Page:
2010-01-16 / Editorials & Letters

Writer remembers friend

Editor:

Tonight I visited my dear friend Peggy, I whispered into her ear that I was there and how much I loved her, as I gently rubbed her face. She opened her eyes and smiled a bit of recognition as she returned to her sleep.

I have this empty feeling while watching or waiting as my best friend nears the end. She was not just a friend but also one of those friends that enter into a woman’s life that is like no other. She knew all of my secrets and as well all my deepest thoughts and I knew her’s, we told each other things we would tell to know one else. We knew each other so well that when one of us was down the other would somehow sense it and call. I stood with her when her health started to go down hill and she lost the love of her life Mike. I was there for her when her beloved Chihuahua, Killer was killed.

She taught me how to be a better woman. We were in many ways total opposites from two different worlds but we made each other better and expanded each other’s horizons. We would have so much fun shopping together and could go all day and buy nothing or on occasion we would talk the other into trying on that one perfect outfit that we would have never looked at if the other were not there. I do admit that when in shopping mode and it did not matter how bad she was feeling, I would be the first to be too tired to continue, I could not out shop her, and I swear she could smell 60 percent off.

In the last year we started to grow apart a bit as others did what I used to do for her and she became a little less mobile but a whole lot more independent. She was able to finally regain her own home and her privacy. So our going out to have coffee, to eat or to shop became less frequent. Yet when either of was really down we still sought each other out. We went out for the last time a few weeks ago, to have breakfast at the TA and to shop for the cutest purses surprisingly at our local furniture store. She is responsible for my purse mania.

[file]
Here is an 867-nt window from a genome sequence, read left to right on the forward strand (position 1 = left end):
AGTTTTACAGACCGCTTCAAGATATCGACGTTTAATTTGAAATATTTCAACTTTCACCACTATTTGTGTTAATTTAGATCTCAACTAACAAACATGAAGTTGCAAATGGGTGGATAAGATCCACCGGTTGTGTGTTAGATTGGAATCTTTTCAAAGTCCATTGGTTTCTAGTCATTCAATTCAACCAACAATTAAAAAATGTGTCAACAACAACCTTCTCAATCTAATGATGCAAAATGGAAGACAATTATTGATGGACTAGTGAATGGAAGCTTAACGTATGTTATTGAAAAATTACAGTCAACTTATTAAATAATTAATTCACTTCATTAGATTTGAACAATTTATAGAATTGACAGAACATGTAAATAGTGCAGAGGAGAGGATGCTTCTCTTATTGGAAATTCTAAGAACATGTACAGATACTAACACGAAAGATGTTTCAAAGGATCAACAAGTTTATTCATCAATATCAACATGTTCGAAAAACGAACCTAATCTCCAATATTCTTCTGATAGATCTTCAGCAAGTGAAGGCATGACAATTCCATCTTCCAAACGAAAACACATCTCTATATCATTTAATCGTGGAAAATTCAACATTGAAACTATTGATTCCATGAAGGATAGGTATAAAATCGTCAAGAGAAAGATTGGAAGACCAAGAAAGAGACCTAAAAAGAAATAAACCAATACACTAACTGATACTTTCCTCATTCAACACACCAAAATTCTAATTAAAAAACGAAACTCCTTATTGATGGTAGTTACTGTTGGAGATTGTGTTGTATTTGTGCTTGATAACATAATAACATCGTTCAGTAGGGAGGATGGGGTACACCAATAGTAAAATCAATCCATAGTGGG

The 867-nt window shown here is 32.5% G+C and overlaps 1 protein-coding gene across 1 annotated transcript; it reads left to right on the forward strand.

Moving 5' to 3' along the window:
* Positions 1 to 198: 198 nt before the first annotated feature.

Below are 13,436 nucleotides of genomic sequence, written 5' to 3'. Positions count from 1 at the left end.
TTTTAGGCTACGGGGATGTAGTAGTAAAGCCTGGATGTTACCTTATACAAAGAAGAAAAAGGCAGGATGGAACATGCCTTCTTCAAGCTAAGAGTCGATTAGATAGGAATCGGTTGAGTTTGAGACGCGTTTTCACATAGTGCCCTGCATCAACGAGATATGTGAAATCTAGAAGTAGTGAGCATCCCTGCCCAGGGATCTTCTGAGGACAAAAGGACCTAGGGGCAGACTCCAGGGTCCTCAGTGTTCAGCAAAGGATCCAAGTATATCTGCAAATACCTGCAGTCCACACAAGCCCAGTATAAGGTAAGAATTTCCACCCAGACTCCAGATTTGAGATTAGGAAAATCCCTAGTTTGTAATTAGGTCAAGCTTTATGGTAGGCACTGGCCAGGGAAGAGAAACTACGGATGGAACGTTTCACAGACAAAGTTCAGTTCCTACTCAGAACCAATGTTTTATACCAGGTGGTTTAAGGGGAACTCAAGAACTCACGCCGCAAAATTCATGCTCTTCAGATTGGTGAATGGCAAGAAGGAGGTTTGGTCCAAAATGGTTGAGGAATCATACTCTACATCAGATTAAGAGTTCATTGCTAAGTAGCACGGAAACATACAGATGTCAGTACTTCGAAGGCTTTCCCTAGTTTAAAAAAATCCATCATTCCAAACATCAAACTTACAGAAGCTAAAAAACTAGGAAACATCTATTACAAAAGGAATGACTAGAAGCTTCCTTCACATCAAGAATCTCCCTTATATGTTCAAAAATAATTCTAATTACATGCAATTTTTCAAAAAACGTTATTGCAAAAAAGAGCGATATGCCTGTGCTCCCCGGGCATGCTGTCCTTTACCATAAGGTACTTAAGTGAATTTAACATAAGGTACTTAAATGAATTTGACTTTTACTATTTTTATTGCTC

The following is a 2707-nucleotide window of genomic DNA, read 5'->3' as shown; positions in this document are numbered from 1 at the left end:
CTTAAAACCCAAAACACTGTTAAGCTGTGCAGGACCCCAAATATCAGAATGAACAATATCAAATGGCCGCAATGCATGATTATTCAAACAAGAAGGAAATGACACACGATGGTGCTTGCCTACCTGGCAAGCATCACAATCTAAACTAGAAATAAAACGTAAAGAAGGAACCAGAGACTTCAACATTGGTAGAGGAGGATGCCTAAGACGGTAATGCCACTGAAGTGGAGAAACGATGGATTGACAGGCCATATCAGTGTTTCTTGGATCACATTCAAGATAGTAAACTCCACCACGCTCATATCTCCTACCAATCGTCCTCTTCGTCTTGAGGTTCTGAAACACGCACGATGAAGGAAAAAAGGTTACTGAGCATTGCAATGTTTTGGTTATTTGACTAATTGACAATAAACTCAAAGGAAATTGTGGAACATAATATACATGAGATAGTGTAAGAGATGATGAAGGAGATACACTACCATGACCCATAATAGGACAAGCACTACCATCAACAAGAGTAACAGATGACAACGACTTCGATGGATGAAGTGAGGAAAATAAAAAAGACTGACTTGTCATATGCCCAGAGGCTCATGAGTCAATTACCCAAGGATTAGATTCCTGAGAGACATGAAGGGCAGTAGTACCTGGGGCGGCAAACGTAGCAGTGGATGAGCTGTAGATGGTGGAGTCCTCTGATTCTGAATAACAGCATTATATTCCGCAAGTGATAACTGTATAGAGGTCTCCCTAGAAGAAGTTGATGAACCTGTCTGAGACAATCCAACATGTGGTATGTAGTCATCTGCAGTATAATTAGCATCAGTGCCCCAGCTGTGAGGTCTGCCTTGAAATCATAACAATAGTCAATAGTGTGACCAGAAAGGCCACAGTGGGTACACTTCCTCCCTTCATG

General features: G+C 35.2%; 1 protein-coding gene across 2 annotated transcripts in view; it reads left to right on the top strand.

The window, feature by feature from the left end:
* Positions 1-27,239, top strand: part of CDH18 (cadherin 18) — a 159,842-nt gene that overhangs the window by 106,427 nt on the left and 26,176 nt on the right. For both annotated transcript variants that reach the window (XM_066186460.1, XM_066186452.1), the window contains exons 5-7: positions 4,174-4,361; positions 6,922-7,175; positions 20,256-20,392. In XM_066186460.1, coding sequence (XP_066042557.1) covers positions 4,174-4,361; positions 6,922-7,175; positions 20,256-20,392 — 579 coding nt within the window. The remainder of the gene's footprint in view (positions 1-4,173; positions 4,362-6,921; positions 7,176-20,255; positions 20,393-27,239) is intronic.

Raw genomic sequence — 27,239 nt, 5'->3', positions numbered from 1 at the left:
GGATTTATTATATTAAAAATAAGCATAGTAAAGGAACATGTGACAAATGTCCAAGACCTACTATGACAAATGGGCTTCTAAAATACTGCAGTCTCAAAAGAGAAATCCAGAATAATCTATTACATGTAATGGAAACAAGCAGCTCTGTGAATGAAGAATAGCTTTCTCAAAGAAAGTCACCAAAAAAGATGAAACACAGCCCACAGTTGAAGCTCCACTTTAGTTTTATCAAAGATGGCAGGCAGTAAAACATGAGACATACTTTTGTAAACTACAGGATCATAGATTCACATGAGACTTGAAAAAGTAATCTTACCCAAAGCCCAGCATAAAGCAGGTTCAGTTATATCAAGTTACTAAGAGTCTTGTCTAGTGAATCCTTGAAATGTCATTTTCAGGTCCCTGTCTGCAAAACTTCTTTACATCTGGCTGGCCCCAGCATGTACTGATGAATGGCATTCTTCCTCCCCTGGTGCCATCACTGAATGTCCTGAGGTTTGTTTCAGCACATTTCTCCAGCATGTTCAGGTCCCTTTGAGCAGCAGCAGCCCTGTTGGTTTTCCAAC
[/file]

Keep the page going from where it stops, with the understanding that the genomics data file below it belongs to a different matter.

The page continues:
I hate to let her go, not that I have any choice in the matter; her body is just giving out. I also realized that she was not happy without her Mike. A man she said was a “bald headed SOB,” but he was her “bald headed SOB”. She missed those little flicks he would give her to the head when she was being, he thought, unreasonable. She hated them, but missed them so much when he disappeared from her life. She would sometimes kick the box under her bed with his ashes, for leaving her behind. She was so disappointed that because of her health and circumstances, she could not keep her promise to spread his ashes around the lake while riding his motorcycle.

How long does she have? The doctors say hours and no more than a few days but I think they’ll find out she is a lot tougher than she looks. Whenever it is and I would not be a bit surprised to see her beat this, I’ll lose and important part of my life, a part that may never be replaced. There will never be another Peggy. I have lots of friends, but only one I told everything to. Is a woman allotted only one of those special girl friends in her life, or does it just seem that way because they are so hard to find?

The next morning, December 19, 2009 a Saturday, at 7:10 a.m. my best friend Peggy Gilmore passed on and at 59 it was way too soon. Her name does not need to be etched into granite to be remembered as long as she is etched into the hearts of those of us around the lake who loved her.

Laura Grace Holtsberry Millersport

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